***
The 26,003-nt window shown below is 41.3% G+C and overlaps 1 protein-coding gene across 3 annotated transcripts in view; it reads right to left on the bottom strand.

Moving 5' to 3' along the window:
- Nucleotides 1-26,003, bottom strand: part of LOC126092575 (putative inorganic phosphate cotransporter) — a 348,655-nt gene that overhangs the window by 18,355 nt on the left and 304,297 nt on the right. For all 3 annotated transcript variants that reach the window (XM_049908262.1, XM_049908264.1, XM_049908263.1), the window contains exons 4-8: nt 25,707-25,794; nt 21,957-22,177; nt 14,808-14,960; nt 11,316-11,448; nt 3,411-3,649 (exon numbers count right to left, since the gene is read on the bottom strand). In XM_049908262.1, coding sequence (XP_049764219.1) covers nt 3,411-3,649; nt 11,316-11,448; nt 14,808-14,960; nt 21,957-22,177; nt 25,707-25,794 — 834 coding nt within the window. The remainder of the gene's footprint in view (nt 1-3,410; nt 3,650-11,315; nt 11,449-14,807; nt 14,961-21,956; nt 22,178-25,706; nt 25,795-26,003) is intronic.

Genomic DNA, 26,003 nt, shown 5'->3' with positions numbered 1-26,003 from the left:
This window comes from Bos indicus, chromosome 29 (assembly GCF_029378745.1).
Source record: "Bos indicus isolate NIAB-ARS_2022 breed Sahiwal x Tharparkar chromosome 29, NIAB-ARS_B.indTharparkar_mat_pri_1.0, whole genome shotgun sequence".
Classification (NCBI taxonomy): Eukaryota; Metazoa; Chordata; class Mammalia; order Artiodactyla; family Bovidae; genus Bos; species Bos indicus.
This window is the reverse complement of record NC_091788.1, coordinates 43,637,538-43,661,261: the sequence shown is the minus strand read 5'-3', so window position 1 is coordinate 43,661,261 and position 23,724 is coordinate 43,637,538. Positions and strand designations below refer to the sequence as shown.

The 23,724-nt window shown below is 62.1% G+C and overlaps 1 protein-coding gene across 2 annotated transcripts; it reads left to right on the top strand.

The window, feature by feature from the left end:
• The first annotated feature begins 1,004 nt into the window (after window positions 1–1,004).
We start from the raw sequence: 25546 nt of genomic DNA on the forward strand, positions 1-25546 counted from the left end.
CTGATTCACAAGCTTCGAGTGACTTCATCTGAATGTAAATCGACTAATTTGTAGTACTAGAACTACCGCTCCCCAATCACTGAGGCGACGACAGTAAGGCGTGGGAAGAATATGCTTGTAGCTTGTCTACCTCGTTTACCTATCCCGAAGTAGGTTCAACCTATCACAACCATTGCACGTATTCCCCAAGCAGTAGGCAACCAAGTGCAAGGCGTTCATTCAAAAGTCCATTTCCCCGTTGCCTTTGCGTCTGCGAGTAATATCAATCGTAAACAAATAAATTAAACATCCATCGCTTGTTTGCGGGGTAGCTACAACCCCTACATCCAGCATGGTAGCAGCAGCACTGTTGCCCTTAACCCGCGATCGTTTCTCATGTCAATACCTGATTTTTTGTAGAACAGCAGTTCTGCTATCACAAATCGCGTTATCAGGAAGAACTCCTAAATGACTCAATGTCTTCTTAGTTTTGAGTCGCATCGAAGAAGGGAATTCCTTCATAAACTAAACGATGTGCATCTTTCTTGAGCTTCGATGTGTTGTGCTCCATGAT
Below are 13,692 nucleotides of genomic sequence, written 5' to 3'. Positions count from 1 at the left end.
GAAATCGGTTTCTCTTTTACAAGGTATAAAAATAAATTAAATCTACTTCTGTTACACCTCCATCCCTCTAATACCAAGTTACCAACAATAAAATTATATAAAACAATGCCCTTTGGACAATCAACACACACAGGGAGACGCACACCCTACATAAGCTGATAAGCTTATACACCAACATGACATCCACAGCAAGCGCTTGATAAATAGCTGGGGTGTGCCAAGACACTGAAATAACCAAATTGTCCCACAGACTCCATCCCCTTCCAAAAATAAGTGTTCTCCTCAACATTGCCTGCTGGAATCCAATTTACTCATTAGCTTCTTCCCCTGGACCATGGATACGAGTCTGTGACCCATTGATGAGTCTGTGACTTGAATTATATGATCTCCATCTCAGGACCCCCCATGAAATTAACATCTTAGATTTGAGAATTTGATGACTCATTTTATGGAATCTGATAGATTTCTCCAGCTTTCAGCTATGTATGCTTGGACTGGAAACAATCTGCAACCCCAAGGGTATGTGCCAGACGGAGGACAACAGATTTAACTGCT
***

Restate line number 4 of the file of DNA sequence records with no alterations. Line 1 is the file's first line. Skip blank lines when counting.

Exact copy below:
Genomic DNA, 26,003 nt, shown 5'->3' with positions numbered 1-26,003 from the left: